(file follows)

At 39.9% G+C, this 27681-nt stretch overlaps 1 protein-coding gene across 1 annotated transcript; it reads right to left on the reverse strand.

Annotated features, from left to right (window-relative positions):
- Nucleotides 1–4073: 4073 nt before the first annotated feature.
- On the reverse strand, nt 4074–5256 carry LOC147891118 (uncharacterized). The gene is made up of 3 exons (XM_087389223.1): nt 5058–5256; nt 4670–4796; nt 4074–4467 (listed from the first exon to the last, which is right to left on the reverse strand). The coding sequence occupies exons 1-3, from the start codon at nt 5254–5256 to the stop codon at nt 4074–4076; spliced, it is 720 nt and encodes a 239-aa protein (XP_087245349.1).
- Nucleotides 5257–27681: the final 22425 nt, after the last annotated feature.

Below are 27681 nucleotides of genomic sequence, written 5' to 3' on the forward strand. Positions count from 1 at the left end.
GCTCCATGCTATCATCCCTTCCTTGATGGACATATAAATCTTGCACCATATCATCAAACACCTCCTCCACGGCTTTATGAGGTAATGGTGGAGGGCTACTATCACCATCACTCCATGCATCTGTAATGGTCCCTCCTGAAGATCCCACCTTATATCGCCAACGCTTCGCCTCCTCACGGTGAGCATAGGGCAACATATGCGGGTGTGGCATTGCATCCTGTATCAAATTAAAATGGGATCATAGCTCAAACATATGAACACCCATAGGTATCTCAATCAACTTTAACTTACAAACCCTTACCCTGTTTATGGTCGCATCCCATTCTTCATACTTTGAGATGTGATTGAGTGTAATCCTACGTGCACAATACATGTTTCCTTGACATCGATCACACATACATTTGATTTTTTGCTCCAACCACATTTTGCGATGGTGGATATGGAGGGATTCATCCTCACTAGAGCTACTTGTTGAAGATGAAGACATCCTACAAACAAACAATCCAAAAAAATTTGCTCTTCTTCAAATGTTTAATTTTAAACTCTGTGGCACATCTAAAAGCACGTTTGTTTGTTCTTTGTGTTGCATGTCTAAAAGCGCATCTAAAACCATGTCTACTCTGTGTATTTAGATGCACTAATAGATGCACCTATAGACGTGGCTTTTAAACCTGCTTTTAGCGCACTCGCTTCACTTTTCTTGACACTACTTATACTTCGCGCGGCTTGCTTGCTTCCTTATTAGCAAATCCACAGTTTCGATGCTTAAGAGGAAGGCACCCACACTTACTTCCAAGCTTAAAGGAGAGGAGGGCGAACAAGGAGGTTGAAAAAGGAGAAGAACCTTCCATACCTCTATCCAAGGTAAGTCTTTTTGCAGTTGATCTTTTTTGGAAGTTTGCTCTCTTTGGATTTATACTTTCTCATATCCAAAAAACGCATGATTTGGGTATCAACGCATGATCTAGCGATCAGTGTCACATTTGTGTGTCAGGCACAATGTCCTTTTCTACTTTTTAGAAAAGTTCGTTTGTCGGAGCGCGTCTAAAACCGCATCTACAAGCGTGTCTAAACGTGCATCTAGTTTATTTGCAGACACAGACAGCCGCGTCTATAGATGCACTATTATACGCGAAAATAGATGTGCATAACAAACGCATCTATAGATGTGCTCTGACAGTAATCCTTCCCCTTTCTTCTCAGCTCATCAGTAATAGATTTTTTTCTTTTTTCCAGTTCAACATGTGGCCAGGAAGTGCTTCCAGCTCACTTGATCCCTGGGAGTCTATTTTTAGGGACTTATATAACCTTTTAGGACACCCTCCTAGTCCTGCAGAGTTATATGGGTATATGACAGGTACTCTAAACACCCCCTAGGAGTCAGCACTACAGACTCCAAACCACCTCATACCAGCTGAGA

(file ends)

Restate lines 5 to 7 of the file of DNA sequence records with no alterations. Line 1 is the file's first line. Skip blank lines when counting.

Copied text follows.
- Nucleotides 5257–27681: the final 22425 nt, after the last annotated feature.

Below are 27681 nucleotides of genomic sequence, written 5' to 3' on the forward strand. Positions count from 1 at the left end.
GCTCCATGCTATCATCCCTTCCTTGATGGACATATAAATCTTGCACCATATCATCAAACACCTCCTCCACGGCTTTATGAGGTAATGGTGGAGGGCTACTATCACCATCACTCCATGCATCTGTAATGGTCCCTCCTGAAGATCCCACCTTATATCGCCAACGCTTCGCCTCCTCACGGTGAGCATAGGGCAACATATGCGGGTGTGGCATTGCATCCTGTATCAAATTAAAATGGGATCATAGCTCAAACATATGAACACCCATAGGTATCTCAATCAACTTTAACTTACAAACCCTTACCCTGTTTATGGTCGCATCCCATTCTTCATACTTTGAGATGTGATTGAGTGTAATCCTACGTGCACAATACATGTTTCCTTGACATCGATCACACATACATTTGATTTTTTGCTCCAACCACATTTTGCGATGGTGGATATGGAGGGATTCATCCTCACTAGAGCTACTTGTTGAAGATGAAGACATCCTACAAACAAACAATCCAAAAAAATTTGCTCTTCTTCAAATGTTTAATTTTAAACTCTGTGGCACATCTAAAAGCACGTTTGTTTGTTCTTTGTGTTGCATGTCTAAAAGCGCATCTAAAACCATGTCTACTCTGTGTATTTAGATGCACTAATAGATGCACCTATAGACGTGGCTTTTAAACCTGCTTTTAGCGCACTCGCTTCACTTTTCTTGACACTACTTATACTTCGCGCGGCTTGCTTGCTTCCTTATTAGCAAATCCACAGTTTCGATGCTTAAGAGGAAGGCACCCACACTTACTTCCAAGCTTAAAGGAGAGGAGGGCGAACAAGGAGGTTGAAAAAGGAGAAGAACCTTCCATACCTCTATCCAAGGTAAGTCTTTTTGCAGTTGATCTTTTTTGGAAGTTTGCTCTCTTTGGATTTATACTTTCTCATATCCAAAAAACGCATGATTTGGGTATCAACGCATGATCTAGCGATCAGTGTCACATTTGTGTGTCAGGCACAATGTCCTTTTCTACTTTTTAGAAAAGTTCGTTTGTCGGAGCGCGTCTAAAACCGCATCTACAAGCGTGTCTAAACGTGCATCTAGTTTATTTGCAGACACAGACAGCCGCGTCTATAGATGCACTATTATACGCGAAAATAGATGTGCATAACAAACGCATCTATAGATGTGCTCTGACAGTAATCCTTCCCCTTTCTTCTCAGCTCATCAGTAATAGATTTTTTTCTTTTTTCCAGTTCAACATGTGGCCAGGAAGTGCTTCCAGCTCACTTGATCCCTGGGAGTCTATTTTTAGGGACTTATATAACCTTTTAGGACACCCTCCTAGTCCTGCAGAGTTATATGGGTATATGACAGGTACTCTAAACACCCCCTAGGAGTCAGCACTACAGACTCCAAACCACCTCATACCAGCTGAGA